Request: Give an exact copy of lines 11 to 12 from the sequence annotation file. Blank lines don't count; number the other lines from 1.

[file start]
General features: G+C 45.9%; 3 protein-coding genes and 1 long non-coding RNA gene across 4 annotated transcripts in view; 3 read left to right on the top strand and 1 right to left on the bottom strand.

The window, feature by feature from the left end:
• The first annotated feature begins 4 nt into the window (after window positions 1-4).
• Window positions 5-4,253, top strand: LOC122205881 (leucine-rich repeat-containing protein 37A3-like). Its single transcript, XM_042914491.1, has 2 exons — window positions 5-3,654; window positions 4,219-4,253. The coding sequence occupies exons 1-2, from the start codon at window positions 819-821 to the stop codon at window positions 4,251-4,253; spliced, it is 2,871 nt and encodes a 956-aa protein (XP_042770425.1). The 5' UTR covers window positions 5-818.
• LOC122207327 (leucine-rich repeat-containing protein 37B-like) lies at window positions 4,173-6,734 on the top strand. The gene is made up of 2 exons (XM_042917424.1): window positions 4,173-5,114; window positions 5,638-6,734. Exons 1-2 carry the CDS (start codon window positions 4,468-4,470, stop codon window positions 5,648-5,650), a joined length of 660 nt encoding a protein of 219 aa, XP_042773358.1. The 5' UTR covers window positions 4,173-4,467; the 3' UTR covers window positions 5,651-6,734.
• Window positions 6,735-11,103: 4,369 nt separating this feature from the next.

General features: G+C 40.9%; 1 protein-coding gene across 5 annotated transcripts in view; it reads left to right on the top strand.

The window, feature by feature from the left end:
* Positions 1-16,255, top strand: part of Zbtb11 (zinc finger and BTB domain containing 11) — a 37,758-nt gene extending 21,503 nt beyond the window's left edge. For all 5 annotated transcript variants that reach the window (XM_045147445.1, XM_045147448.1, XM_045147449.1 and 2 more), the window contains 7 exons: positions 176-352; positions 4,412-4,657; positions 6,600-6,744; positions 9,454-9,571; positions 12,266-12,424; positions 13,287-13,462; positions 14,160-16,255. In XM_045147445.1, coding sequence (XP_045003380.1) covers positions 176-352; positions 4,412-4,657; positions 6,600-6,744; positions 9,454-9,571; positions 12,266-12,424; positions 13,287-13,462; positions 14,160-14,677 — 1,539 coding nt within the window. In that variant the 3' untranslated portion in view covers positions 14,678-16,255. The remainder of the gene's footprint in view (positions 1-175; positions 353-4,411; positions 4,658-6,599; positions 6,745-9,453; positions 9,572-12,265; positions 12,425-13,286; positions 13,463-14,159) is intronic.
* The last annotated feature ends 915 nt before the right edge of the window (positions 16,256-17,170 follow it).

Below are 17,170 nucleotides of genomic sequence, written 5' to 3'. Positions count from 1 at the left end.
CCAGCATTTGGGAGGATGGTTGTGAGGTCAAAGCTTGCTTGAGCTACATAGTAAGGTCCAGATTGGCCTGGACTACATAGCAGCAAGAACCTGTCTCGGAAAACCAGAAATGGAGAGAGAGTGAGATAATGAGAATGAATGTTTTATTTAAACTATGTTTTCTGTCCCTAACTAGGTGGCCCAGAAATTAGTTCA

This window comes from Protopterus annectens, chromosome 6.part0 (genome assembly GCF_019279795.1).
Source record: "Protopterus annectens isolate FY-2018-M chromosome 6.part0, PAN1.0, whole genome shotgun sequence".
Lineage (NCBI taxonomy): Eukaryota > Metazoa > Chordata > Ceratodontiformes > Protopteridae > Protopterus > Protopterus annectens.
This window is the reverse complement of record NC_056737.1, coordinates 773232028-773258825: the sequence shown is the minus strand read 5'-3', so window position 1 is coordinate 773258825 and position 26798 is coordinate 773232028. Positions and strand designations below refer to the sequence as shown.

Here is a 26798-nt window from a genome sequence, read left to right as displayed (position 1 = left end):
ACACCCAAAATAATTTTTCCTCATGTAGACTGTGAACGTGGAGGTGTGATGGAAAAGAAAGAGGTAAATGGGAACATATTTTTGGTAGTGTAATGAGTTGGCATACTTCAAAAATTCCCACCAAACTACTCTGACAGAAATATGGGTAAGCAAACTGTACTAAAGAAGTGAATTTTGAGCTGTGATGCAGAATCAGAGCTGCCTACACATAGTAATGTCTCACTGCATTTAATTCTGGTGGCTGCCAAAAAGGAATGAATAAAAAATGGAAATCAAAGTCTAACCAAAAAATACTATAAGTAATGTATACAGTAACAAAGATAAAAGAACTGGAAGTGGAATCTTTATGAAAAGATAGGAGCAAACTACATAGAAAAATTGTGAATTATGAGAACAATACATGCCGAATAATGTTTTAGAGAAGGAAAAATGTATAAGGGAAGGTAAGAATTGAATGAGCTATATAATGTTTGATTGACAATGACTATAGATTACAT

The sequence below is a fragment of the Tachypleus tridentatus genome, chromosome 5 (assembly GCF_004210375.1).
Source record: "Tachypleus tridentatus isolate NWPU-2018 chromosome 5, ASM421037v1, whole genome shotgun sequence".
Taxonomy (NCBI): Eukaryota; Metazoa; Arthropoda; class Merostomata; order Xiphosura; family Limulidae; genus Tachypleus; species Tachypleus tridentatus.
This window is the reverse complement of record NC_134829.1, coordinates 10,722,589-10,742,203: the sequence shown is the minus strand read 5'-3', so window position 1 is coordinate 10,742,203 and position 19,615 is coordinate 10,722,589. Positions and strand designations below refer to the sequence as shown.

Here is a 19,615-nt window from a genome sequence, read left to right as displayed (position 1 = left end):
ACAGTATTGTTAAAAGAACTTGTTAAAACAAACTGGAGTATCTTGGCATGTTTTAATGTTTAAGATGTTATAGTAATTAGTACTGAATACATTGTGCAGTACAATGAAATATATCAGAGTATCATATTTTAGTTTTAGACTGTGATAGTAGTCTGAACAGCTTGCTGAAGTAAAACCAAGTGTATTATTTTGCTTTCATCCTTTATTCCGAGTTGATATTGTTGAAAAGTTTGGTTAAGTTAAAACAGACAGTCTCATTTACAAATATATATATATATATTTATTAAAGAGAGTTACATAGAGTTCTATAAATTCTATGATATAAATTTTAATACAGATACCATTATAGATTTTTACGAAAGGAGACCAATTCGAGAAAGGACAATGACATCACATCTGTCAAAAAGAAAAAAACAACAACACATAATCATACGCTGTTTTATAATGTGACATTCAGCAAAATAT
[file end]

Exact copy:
Below are 17,170 nucleotides of genomic sequence, written 5' to 3'. Positions count from 1 at the left end.
CCAGCATTTGGGAGGATGGTTGTGAGGTCAAAGCTTGCTTGAGCTACATAGTAAGGTCCAGATTGGCCTGGACTACATAGCAGCAAGAACCTGTCTCGGAAAACCAGAAATGGAGAGAGAGTGAGATAATGAGAATGAATGTTTTATTTAAACTATGTTTTCTGTCCCTAACTAGGTGGCCCAGAAATTAGTTCA